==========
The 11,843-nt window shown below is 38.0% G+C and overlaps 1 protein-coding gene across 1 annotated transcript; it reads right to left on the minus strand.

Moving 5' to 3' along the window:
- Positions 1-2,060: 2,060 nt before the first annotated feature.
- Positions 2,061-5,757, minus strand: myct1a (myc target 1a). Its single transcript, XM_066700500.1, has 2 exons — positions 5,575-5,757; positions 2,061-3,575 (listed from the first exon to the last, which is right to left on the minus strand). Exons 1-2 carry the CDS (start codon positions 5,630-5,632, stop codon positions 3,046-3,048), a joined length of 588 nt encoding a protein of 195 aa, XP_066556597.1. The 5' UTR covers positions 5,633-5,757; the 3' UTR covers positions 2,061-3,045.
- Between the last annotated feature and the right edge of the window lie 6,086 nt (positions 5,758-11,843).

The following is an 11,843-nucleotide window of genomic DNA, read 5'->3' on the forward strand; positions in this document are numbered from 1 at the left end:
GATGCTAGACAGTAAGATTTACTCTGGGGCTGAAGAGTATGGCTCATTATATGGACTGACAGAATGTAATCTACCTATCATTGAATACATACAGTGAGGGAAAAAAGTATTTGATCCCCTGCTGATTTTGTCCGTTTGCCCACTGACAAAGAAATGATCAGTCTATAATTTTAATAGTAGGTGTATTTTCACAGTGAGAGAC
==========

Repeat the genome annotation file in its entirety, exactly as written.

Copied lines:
The 11,843-nt window shown below is 38.0% G+C and overlaps 1 protein-coding gene across 1 annotated transcript; it reads right to left on the minus strand.

Moving 5' to 3' along the window:
- Positions 1-2,060: 2,060 nt before the first annotated feature.
- Positions 2,061-5,757, minus strand: myct1a (myc target 1a). Its single transcript, XM_066700500.1, has 2 exons — positions 5,575-5,757; positions 2,061-3,575 (listed from the first exon to the last, which is right to left on the minus strand). Exons 1-2 carry the CDS (start codon positions 5,630-5,632, stop codon positions 3,046-3,048), a joined length of 588 nt encoding a protein of 195 aa, XP_066556597.1. The 5' UTR covers positions 5,633-5,757; the 3' UTR covers positions 2,061-3,045.
- Between the last annotated feature and the right edge of the window lie 6,086 nt (positions 5,758-11,843).

The following is an 11,843-nucleotide window of genomic DNA, read 5'->3' on the forward strand; positions in this document are numbered from 1 at the left end:
GATGCTAGACAGTAAGATTTACTCTGGGGCTGAAGAGTATGGCTCATTATATGGACTGACAGAATGTAATCTACCTATCATTGAATACATACAGTGAGGGAAAAAAGTATTTGATCCCCTGCTGATTTTGTCCGTTTGCCCACTGACAAAGAAATGATCAGTCTATAATTTTAATAGTAGGTGTATTTTCACAGTGAGAGAC